I think the big problem with STV - and the reason why it is inappropriate to consider Ireland as a good model - has to do with the diversity of the BC population as well as the size and character of our resource based economy and what that means for the rural/urban dichotomy. Also, the opportunities for special interests to use STV to advance totally local issues in the legislature to the detriment of the province as a whole (and particularly the north and parts of the interior) just can't be ignored.

I think the Ontario result - re MMP - in the upcoming referendum, will be interesting. I wish there were some way that this whole issue could be disconnected from the full and part-time promoters who've turned it into a full-time job. The reaction of anonymous 2:31pm is pretty typical.

All that said, bad as it is, I think STV might just be a little better than the current nonsense.

I don't think the Australian Senate is much of a parallel though Mark.

Budd Campbell said...

"As to comparisons with Alberta, Budd makes an interesting point but I personally support the Boundaries Commission report and don't see the need for far more MLAs than at present."

Bill "doesn't see the need for far more MLAs than at present". This strikes me as a totally opaque, almost obscurantist response.

Just tell me, Bill, what formula or method should be used to determine the appropriate total number of MLAs in the BC Legislature? If a comparison with Alberta is not relevant, the province closest to us in both geography and total population, what on earth is?

Another point that should be learned from Alberta is that their redistricting statute requires the commission to take into account Aboriginal and Minority populations. That's a consideration which is completely ignored in the never-ending STV debates here in BC, and I cannot help thinking that this is the way both sides want it.

Debating STV is a way of sweeping aside basic issues around size of the assembly and serious matters like Aboriginal and Minority representation. If those matters did come to the fore, they might disturb certain elements in either the left-wing or right-wing populist voting coalition.

Bill Tieleman said...

Quite the debate - although I suspect most ordinary folks aren't reading it!

Budd - the BC Electoral Boundaries Commission had a mandate from the government on a maximum number of seats they could add - up to six. They deliberated and recommended two.

The average riding would have 50,784 voters.

I'm not sure exactly how many voters there are in Alberta but there are 83 ridings, so it's close to our own number.

The short answer is that I trust the Commission's research on this and again don't believe we need a lot more MLAs. More on this and Gordon Campbell's sophisticated gerrymandering efforts to add Liberal MLAs under the guise of protecting northern interests soon.

I am unable to respond at length to all the comments here but let me try to summarize my position:

I do not support proportional representation - I believe First Past The Post is the best electoral system. Please do not bother trying to convince me otherwise here! Just accept.

If however, I was forced to choose another electoral system, I would have to go with Mixed Member Proportional over STV any day. But I don't want perpetual minority governments, endless backroom deals, unlimited party favours and a host of other problems that any PR system would bring.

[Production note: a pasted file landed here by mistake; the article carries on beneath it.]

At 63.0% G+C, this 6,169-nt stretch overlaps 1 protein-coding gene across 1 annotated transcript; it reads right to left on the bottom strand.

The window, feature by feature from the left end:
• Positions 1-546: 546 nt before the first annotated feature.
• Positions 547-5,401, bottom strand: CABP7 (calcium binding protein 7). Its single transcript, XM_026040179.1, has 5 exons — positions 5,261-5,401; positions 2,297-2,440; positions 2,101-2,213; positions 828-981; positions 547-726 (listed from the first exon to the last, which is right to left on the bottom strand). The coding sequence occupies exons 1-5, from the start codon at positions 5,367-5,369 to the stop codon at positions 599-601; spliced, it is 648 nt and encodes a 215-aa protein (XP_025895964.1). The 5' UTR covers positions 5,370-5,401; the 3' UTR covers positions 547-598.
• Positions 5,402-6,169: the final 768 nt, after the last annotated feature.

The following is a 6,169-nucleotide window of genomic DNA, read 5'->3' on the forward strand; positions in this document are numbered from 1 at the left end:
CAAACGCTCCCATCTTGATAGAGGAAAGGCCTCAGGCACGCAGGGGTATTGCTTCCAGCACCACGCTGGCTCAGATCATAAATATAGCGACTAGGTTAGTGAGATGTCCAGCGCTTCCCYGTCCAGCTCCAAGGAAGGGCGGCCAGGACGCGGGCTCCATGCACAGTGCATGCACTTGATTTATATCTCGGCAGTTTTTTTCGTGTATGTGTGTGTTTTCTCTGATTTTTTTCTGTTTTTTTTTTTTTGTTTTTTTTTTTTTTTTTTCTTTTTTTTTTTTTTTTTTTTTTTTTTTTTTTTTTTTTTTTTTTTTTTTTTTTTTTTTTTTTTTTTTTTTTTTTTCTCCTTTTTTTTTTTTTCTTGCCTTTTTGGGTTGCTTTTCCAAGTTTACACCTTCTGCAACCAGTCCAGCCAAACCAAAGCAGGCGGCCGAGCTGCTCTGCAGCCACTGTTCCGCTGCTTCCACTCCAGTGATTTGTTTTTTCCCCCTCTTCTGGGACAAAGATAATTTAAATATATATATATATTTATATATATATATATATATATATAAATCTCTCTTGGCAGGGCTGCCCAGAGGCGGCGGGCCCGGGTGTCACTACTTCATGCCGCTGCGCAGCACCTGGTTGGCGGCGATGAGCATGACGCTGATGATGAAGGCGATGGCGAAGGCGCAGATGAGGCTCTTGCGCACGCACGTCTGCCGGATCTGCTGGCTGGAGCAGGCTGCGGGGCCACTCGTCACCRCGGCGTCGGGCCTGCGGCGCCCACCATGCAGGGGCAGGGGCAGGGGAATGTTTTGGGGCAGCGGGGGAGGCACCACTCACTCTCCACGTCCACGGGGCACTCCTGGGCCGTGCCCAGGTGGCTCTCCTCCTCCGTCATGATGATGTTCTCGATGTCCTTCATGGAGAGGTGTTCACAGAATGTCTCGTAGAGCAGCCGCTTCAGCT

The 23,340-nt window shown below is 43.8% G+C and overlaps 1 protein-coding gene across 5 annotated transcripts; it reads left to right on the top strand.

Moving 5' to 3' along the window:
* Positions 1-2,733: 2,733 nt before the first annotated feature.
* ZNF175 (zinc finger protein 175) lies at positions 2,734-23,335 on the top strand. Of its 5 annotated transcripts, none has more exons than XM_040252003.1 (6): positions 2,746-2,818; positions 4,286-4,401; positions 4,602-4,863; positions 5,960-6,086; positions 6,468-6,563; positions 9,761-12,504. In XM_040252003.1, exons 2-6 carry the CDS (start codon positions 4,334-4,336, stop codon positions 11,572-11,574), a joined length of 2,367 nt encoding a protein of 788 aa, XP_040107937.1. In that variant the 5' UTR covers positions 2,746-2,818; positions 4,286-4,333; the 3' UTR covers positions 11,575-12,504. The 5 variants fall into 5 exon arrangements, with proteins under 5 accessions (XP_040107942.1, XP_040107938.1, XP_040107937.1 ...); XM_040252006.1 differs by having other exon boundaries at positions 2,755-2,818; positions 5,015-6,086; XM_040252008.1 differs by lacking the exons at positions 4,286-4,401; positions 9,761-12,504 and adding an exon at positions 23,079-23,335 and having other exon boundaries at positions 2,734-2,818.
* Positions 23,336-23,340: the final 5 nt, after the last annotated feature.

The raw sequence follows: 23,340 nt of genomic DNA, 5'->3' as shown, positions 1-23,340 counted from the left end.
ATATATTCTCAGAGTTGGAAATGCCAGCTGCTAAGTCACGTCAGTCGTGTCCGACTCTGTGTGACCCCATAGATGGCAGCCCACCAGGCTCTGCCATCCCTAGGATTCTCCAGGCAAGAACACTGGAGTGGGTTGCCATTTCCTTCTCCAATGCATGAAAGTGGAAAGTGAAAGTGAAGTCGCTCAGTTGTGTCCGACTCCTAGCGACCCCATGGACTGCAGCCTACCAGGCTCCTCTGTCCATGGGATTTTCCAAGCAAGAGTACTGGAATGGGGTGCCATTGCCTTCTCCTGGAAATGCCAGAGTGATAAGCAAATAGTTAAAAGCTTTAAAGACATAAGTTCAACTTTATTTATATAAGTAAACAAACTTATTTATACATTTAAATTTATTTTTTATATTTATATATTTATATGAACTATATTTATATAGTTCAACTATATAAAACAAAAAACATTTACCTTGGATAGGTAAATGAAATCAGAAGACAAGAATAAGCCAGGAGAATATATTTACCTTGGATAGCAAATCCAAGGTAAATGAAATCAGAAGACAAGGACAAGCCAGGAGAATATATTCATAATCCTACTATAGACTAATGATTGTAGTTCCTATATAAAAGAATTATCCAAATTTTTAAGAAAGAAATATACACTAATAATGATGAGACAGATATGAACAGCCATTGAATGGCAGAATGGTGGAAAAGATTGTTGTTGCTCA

Dan Grice, I prefer single malt scotch and small batch bourbon to Irish whiskey anyway - if there's a really good Irish whiskey please let me know.

Mark Crawford - Australia's Senate is not the big show. I acknowledge that it is used there for Senate elections but so what? Ireland and Malta are still the only countries using STV for national elections.

Again I recommend the KNOW STV website for more info on this topic -

Anonymous said...

I'd never try to persuade you, Bill. I'd just like you to say why you like FPTP so much and whether you also find problematic the things about FPTP that others find problematic (Did you really think it was just fine that the Liberals won 97% of the seats in 2001? Does it bother you that two similar parties can split the vote and allow a candidate from a party disliked by 70% of the people in the riding to become its rep? Do you think it's okay for whole regions of the province to not have an opposition MLA even though there are tens of thousands of opposition supporters there (eg, the Okanagan or the Prince George area)?).

I also don't get why you dismiss Mark's point - after all, last time I checked, BC wasn't a country either, so why isn't use of STV at non-national levels relevant to BC?

Bill Tieleman said...

Antony I'm happy to explain. I believe First Past The Post is clear, simple and easy to understand - the candidate with the most votes wins.

FPTP also forces parties to appeal to the most voters possible - not be extreme in their positions and then have a chokehold balance of power position - something we've seen with religious parties and extreme left and right parties in countries like Israel and Italy under pro-rep systems.

Occasionally - like in 2001 in BC - FPTP has produced strong imbalances but that too is an encouragement to parties to not lose touch with voters. And those anomaly elections are rare and then a balance returns, as it did in 2005.

I understand your point - but you want a game where everyone wins and that's not realistic in my view.

What happens with constant minorities through pro-rep systems is that dealmaking, backroom maneuvering and other tricks end up dominating politics.